Tully, County Roscommon
Jim Coffey was born in the small remote village of Tully which just manages to maintain a foothold in the North West corner of County Roscommon in the West of Ireland. The attached maps (Appendices 1 - Tully and 2 - Townlands) show the location of Tully in the Townland of Loughglynn (often spelt Loughglinn) and again its position relative to the three principal towns in its neighbourhood, Castlerea and Ballaghadereen in County Roscommon, and Ballyhaunis in County Mayo. It can be clearly seen too that the Mayo–Roscommon boundary, only about 200 meters away, runs parallel to the minor road that forms the backbone of the linear village.
Although Ballyhaunis, about four miles away, is the nearest principal town and was used as the main shopping centre, as well as providing a Railway Station, a branch of the Steam Packet Companies, a Bank and a general Post office (all four to a large extent dependant on the emigration industry), all further temporal and religious allegiance veered towards the small town of Loughglynn, about five and a half miles deeper into County Roscommon; temporal mainly because for generations the Loughglynn Estate based at Loughglynn House, the mansion by the lake, was the centre of power and administration where the Landlord of the Dillon dynasty (usually absent in England) or his Agent extorted hard-won rent from the tenants of Tully, and the many other Townlands in the vast Loughglynn Estate; and as far as religion was concerned the attached map (Appendix 2 - Townlands), shows the Townlands in the Catholic Parish of Loughglynn where the Parish Church with the Canon and the Curate in their newly built Church and Presbytery at the edge of the village of Loughglynn, formed the epicentre of the large Parish, necessitating chapels-of-ease throughout. For Tully and adjoining Townlands this secondary chapel comprised a utility building with domestic windows and a galvanised roof, near to the National School in Gortaganny about a mile from the Coffey homestead in Tully. As the Canon was also the administrative head of the school, the whole community was very close-knit through the school, the chapel-of-ease and the Parish Church.
A well trodden route therefore, the road to Loughglynn. Beyond the chapel past Gortaganny school there stretched out a further two miles of what was reputed to be the straightest and most boring length of flat road in the County, called the Lochan, because of the seasonal flooding. This lead to a small sweet-shop which, with a few scattered homesteads, constituted the village of Ballyglass West, the last house being the Glebe. This was a big block of a house approached by a winding avenue of trees. Jim would have known the place well for many a time he had attended funerals in the graveyard which sort of emerged from the corner of a large pasture that meandered about the front of the house. This graveyard served Tully and many of the other Townlands in the neighbourhood. The house itself was two storeys high at the front with large open stone steps leading down to great slated outbuildings and an expansive cobbled yard from which the rear elevation rose to a massive three storeys. “Magic place”, Jim always thought. Returning back along the Avenue to the semi-circular road-gate entrance over to the left there stood a turreted steeple reminding Jim that this was a Protestant Church and the occupants of the big house and the Glebelands were Church of Ireland clergymen (called in England, the Church of England).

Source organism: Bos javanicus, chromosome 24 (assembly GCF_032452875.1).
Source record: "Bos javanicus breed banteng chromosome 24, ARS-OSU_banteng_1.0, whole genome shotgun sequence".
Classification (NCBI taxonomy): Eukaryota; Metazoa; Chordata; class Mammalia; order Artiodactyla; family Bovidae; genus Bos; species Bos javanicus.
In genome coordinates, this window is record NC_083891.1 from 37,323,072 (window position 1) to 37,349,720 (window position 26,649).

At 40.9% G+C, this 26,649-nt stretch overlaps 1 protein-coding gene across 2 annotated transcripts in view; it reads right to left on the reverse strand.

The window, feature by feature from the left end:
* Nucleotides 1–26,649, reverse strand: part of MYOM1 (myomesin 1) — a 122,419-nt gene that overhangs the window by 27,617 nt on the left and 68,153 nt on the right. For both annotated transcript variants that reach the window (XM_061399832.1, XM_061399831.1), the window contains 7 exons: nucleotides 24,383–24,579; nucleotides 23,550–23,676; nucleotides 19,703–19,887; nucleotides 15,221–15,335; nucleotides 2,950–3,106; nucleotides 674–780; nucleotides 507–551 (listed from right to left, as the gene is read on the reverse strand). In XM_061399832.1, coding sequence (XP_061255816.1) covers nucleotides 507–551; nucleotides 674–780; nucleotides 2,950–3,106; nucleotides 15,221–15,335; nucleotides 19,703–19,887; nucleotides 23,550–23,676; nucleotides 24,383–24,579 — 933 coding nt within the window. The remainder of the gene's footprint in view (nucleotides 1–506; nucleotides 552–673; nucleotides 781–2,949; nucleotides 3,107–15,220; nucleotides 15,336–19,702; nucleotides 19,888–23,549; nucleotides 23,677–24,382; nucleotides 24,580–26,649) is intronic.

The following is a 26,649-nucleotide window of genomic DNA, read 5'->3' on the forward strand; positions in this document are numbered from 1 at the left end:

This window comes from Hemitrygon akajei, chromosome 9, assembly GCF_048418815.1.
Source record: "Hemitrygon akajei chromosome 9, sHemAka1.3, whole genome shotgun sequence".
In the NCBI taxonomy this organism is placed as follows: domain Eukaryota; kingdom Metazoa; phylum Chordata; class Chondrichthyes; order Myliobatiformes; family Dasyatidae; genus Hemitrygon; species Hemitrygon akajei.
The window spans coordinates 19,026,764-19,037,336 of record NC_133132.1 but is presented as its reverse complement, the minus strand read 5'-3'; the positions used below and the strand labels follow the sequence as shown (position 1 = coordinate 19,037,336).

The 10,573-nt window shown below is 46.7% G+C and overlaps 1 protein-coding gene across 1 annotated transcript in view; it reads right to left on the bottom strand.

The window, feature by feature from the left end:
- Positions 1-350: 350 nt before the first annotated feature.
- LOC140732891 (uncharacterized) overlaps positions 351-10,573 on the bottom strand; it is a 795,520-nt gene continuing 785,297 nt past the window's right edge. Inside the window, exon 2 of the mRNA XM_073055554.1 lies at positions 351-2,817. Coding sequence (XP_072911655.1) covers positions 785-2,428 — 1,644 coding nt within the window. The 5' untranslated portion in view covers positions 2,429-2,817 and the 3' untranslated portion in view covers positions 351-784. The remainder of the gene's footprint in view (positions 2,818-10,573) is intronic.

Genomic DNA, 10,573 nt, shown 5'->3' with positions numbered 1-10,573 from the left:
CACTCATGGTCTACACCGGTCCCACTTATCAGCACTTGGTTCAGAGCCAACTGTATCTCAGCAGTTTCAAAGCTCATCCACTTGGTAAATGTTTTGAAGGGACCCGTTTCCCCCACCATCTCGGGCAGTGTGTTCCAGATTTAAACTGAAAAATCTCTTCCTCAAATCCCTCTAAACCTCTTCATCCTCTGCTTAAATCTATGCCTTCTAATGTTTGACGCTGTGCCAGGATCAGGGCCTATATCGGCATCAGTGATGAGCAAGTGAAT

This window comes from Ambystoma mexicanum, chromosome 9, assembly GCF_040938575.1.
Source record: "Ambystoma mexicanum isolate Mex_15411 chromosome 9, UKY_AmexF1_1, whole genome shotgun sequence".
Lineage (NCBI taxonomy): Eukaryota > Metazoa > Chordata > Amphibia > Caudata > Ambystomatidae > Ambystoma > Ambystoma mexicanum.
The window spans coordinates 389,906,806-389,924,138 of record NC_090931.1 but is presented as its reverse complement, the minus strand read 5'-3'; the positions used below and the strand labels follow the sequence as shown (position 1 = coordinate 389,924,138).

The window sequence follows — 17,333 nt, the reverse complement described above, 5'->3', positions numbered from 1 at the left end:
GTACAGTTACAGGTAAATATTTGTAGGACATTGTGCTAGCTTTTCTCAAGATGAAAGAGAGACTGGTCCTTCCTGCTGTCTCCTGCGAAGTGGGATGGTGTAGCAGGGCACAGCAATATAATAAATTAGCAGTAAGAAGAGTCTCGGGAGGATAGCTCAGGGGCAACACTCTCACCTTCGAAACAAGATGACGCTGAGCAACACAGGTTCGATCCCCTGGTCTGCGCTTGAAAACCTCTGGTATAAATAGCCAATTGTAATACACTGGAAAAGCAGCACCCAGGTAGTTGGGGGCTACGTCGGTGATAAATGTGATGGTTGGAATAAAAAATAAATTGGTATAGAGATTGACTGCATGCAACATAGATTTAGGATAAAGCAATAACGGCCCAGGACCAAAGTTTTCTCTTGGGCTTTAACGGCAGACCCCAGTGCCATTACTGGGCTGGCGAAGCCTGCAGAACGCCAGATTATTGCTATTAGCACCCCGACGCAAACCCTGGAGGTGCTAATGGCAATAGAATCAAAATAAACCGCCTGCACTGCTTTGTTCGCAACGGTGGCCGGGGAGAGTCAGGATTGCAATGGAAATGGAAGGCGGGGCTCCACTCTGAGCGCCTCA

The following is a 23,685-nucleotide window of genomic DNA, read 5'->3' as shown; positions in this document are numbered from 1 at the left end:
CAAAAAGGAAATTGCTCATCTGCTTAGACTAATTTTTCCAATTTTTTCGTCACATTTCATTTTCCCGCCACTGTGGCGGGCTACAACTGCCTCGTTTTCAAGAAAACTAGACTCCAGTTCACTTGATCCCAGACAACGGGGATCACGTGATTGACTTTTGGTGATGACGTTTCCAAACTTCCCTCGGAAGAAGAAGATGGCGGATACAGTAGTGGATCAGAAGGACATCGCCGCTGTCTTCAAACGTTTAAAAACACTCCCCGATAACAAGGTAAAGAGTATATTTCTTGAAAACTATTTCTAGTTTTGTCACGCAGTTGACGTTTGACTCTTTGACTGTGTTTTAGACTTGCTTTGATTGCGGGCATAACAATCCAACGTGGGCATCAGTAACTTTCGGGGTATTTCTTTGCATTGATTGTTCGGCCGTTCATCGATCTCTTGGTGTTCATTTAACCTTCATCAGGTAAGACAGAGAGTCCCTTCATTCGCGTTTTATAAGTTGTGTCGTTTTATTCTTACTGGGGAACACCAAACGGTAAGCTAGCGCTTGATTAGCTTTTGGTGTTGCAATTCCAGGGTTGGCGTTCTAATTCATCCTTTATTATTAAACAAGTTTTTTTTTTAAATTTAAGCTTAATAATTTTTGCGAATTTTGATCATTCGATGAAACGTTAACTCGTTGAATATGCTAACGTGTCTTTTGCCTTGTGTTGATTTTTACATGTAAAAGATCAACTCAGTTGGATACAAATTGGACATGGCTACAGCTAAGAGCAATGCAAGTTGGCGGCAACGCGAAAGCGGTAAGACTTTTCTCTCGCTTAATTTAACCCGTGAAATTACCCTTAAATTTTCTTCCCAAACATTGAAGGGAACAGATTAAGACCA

A mile and a half now to Loughglynn but just before reaching the village there is a junction with the main Ballaghadereen road and about a half a mile along this road there stands a remarkable building, a large masonry school—the extraordinary thing about it being that it was built by the Agent of the Landlord and building commenced as the Famine died down in about 1850. More about the Agent, Charles Strickland, later on.
However, getting back to Loughglynn, in Jim’s youth the village with about 600 population (guesstimate really) comprised the Catholic Church and Presbytery already mentioned, three mixed grocery shops, all licensed, a solitary tailor’s workshop, a joiner and undertaker, who also saw to grave digging and graveyard records (to some extent), a small dance hall, a Post Office, a Blacksmith’s forge, Police Barracks with constabulary (later burnt down), a doctor’s surgery and dispensary out near the big school with a combined nurse a midwife, a butcher, an unqualified do-it-yourself vet, a roofer and thatcher, and other miscellaneous bodies.
Really a small village but ’twas known as the “town” of Loughglynn. Nearly all the development took place on the north side of the main road to Castlerea so that whenever anything became lopsided it was said to be “all to one side like the town of Loughglynn”. A song about it, of course!
About the Tully Townland, although shown clearly on the maps in the attached Appendices and well delineated on the Ordnance Survey Roscommon Sheet 19, the standard road maps make no mention of it—indeed a cross-roads inside the Townland is shown as Errit Crossroads.
However all reports of the eponymous Jim Coffey do state meticulously that he was born in the village of Tully. So it’s time the road map cartographers followed suit, time they put Tully on their maps. In fairness however the writers do s persistent accuracy in their adherence to his acquired pseudonym, “The Roscommon Giant”, despite the fact that he was born and reared only a stone’s throw away from the Mayo boundary.
However they showed no such consistency in recording his exact date of birth…